Von Pinnon: Court's rule changes could cause confusion
Steve Johnsons, Pam Millers and Bill Olsons of the world: We apologize up front for all the pain and misunderstandings you're about to experience. Due to a North Dakota Supreme Court rule change that went into effect this month, the public can no...
Steve Johnsons, Pam Millers and Bill Olsons of the world: We apologize up front for all the pain and misunderstandings you're about to experience.
Due to a North Dakota Supreme Court rule change that went into effect this month, the public can no longer access home addresses or birth dates of people listed in criminal court records.
Though not a federal requirement, the change was made to make North Dakota procedures align with federal privacy rules enacted two years ago.
More privacy protections probably sound great to most people until those protections lead to unintended consequences.
News reporters, for instance, often use dates of birth and street addresses to verify that whomever they are writing about is in fact who they believe it is.
But it's not just news reporters who are inconvenienced by this new lack of information. Everyone is.
If a Steve Johnson is your neighbor, and a Steve Johnson in your city has just been convicted for exposing himself, how are you to know whether you should let your kids play in the yard? Steve Johnson's home address and date of birth is no longer public through the court system.
But what about the other Steve Johnsons walking around who are not accused of this crime? Imagine how they're going to feel.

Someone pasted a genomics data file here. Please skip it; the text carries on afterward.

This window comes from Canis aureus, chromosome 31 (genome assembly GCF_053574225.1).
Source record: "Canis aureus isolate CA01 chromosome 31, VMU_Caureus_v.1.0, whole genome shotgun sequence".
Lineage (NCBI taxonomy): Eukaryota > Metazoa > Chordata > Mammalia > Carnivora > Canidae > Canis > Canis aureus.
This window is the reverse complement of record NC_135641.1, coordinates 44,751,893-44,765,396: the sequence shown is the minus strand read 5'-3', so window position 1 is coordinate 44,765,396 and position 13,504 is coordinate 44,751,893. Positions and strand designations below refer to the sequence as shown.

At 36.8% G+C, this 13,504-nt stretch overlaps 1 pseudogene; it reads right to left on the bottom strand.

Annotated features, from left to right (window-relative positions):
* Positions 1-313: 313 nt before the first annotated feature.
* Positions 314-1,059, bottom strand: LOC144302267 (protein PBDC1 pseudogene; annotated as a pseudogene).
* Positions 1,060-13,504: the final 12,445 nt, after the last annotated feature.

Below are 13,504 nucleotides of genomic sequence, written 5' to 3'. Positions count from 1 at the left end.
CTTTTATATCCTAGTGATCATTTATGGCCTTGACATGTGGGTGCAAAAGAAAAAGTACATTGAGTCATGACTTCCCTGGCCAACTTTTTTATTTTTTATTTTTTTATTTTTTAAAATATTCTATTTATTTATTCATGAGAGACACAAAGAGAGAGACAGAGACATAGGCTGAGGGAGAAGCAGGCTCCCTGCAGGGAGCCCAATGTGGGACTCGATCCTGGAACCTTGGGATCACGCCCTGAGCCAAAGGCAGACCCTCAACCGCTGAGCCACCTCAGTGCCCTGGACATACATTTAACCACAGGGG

That's why we apologize up front to those who have common names. We at The Forum will still do our best to publish further identifying information to help the reader. But sometimes those further identifiers are scant in court records.
Ironically, the addresses of people involved in civil matters are still public under this rule change.
Apparently, the high court felt it was more important to further protect the identities of people accused or convicted of crimes.
Mike Hagburg, one of two attorneys who worked on this rule change for the North Dakota Supreme Court, said it was the court's intention to further protect people from identity theft as more and more court records are accessible online.
He said efforts to balance the public's right to know with an individual's right to privacy has been an ongoing process in the state and federal court systems.
Hagburg emphasized that while lawyers and courts must not disclose home addresses or dates of birth in criminal paperwork, it doesn't prevent the public from accessing that information through the police or sheriff's departments, which are not required to protect such information.
He said the latest change in North Dakota's rules will benefit lawyers because there will be uniformity between federal and state jurisdictions.
But whatever benefits the lawyers in this rule change will surely be a drawback to everyone else who believes the more we know, the better we govern and the safer we are.
Von Pinnon is editor of The Forum. Reach him at (701) 241-5579